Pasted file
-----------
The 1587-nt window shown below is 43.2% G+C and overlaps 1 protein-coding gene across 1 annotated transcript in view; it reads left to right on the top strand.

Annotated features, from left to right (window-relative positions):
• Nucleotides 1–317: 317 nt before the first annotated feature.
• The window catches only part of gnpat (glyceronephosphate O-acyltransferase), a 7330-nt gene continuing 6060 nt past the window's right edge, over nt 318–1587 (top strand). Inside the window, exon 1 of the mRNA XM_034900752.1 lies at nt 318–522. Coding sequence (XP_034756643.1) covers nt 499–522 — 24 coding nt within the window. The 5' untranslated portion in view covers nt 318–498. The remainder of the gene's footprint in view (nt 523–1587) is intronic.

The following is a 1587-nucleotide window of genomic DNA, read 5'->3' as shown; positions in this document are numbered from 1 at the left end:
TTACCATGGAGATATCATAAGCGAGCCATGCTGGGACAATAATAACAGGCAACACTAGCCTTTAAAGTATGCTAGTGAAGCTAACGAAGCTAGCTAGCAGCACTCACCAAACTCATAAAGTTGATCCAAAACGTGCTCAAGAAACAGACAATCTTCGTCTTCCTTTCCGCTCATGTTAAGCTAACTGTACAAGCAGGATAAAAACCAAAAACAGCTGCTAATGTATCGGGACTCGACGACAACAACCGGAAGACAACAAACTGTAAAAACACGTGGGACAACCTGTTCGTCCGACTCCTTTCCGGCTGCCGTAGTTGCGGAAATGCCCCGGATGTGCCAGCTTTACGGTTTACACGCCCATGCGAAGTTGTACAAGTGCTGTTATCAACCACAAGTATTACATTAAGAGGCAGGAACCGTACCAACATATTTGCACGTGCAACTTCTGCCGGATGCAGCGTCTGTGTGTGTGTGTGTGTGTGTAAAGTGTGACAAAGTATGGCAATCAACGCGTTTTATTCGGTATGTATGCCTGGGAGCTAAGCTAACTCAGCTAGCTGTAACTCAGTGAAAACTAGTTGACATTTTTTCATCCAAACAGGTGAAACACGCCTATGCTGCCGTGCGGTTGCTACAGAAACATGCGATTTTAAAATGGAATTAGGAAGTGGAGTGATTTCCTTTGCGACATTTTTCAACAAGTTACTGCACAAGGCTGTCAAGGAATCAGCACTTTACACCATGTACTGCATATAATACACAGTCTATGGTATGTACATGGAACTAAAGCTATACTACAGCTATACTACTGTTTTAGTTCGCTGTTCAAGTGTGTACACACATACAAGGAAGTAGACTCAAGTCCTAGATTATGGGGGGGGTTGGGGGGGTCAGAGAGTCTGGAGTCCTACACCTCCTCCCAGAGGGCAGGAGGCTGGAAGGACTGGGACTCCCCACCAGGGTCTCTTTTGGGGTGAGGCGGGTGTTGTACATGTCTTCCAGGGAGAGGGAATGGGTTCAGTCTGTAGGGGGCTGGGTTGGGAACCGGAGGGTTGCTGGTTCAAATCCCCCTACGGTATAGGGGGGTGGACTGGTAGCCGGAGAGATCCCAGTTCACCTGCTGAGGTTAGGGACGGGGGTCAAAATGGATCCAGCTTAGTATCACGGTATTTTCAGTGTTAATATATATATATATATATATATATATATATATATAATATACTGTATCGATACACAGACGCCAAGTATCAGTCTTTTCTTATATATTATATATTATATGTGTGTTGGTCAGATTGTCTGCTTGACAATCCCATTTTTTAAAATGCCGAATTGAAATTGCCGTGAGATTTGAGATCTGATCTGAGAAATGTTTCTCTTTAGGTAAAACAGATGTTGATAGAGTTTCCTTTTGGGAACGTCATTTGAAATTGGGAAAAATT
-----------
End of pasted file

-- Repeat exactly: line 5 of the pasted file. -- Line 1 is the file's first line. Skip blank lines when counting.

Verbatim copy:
The following is a 1587-nucleotide window of genomic DNA, read 5'->3' as shown; positions in this document are numbered from 1 at the left end: